The Strait of Georgia separates the southwest mainland coast of B.C. from Vancouver Islands. ((Province of British Columbia Shore Unit Map Gallery))

B.C.'s Aboriginal Relations Minister Mike De Jong is reacting enthusiastically to a pitch from a Vancouver Island First Nation to rename the Strait of Georgia.
The proposal would see the body of water between Vancouver Island and the B.C. mainland become the Salish Sea to honour aboriginal settlement of the area that predates European exploration by thousands of years.

The Strait of Georgia was originally named by Captain George Vancouver, one of the first Europeans to arrive in 1792, in honour of King George III.

De Jong said he's in favour of renaming the busy waterway that divides Vancouver Island and the Lower Mainland, saying it would help identify geographical places in the province where aboriginal history can be reflected.

"It's a history of this place that extends beyond just 150 years. I liked the sound of the Salish Sea," he said.

"At this point, it's an idea and I'm interested enough to pursue it."

However, de Jong said the name change would likely be a complex process.

The term Salish, refers to Coast Salish, the original language of the aboriginal inhabitants of the protected coast, including present-day Vancouver, the Sunshine Coast, the east coast of Vancouver Island, the Gulf Islands, the lower parts of the Fraser River, and Puget Sound in Washington State.

Archeological evidence indicates the area was first settled roughly 9000 years ago, after the retreat of the last ice age.

Chemainus First Nation representative George Harris pitched the idea of renaming the strait to de Jong at an aboriginal summit on Friday in Vancouver.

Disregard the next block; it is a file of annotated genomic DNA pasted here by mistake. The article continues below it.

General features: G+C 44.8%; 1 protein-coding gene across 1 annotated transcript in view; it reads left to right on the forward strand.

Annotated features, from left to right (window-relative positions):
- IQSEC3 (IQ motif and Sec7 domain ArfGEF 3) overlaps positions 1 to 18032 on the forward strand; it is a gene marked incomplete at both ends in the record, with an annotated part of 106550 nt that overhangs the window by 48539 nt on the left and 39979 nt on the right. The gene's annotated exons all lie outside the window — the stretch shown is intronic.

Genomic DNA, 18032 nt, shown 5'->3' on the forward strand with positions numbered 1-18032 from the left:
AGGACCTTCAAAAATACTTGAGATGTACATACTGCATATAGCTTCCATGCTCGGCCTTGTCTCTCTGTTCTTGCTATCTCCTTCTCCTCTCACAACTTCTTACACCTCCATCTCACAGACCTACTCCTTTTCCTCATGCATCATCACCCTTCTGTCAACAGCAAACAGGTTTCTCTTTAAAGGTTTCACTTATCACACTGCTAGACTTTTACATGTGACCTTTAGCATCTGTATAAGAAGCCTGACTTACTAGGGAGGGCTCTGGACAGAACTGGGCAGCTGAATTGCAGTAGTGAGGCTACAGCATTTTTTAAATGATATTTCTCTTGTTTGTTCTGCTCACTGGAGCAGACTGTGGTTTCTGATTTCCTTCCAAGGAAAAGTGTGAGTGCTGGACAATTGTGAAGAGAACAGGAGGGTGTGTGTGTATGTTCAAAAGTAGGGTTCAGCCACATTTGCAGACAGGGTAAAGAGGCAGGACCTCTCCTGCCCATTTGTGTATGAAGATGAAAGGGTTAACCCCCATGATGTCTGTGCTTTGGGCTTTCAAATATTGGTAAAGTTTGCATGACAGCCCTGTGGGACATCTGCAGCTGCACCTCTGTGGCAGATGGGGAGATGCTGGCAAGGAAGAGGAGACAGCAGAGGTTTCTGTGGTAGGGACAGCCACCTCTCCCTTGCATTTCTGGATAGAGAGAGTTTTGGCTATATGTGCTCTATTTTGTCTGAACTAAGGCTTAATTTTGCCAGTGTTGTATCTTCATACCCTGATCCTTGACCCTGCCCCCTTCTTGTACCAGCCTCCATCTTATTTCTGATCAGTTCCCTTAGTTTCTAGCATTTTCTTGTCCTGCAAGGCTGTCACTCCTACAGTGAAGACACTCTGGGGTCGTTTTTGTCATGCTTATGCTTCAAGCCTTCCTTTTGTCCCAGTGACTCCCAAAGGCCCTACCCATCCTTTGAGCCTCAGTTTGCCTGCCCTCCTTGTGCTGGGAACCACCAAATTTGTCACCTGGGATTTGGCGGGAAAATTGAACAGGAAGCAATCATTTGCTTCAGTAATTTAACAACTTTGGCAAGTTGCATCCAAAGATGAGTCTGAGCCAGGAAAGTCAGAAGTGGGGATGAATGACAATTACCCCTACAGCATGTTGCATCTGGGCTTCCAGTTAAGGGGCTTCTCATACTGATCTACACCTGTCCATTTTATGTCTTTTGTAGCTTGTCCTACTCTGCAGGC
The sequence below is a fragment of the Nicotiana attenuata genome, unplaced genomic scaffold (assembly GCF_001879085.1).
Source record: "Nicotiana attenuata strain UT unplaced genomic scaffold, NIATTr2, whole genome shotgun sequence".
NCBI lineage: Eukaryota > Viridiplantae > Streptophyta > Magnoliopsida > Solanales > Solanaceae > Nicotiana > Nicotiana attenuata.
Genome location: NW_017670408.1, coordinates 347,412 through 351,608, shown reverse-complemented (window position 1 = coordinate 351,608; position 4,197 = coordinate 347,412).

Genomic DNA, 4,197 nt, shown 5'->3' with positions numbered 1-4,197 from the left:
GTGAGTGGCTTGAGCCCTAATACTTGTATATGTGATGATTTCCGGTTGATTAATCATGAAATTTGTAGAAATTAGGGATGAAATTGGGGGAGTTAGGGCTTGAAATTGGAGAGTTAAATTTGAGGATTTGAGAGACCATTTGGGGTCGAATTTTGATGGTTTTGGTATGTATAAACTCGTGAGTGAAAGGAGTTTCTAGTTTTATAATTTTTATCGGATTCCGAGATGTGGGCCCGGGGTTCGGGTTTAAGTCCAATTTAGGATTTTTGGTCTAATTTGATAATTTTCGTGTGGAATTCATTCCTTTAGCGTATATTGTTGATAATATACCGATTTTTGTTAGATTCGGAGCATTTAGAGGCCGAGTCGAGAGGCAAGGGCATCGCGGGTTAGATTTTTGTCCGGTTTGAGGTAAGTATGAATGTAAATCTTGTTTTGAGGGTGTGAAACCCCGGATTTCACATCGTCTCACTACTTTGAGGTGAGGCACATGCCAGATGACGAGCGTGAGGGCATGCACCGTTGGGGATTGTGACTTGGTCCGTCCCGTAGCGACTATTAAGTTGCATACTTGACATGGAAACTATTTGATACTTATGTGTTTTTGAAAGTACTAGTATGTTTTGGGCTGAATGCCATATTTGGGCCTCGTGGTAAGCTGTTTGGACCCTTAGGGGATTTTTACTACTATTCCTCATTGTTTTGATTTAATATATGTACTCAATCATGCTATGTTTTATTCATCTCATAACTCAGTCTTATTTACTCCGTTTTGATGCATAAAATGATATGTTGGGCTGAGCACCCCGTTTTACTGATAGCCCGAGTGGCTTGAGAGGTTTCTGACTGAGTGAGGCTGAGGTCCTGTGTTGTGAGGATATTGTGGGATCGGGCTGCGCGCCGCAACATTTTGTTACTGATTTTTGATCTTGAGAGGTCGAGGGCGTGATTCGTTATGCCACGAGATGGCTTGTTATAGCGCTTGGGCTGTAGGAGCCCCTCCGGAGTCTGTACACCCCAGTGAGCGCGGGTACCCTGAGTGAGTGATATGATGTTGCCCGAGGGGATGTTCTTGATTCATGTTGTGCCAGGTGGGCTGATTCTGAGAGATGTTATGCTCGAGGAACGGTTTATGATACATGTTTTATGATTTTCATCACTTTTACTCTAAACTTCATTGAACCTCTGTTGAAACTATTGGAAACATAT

De Jong called the proposal "an idea whose time has come," and pledged to put it before the provincial cabinet for discussion.

Lately the minister has been attempting to repair government relations with B.C. aboriginals, who complain they've been left out of the province's 150th anniversary celebrations.

However, renaming would require a formal application to the Geographical Names Board of Canada, and could meet stiff opposition.

The idea is not without precedent. Previously, the Queen Charlotte Islands on B.C.'s Central Coast were given a second name, Haida Gwaii, which means "our land" in the language of the Haida Nation.

But Monarchist League of Canada spokesman Bill Blore called any renaming of the strait a "terrible" idea, suggesting that something else could be named after First Nations instead.

One native leader, Grand Chief Stewart Phillip, the president of the Union of B.C. Indian Chiefs, said it would represent only a symbolic gesture on the part of the province.

"I believe that there are much more pressing issues facing First Nations in terms of the deepening poverty in our communities," he said. "We need much more than symbolic gestures."

He said his people need fundamental legislative reform.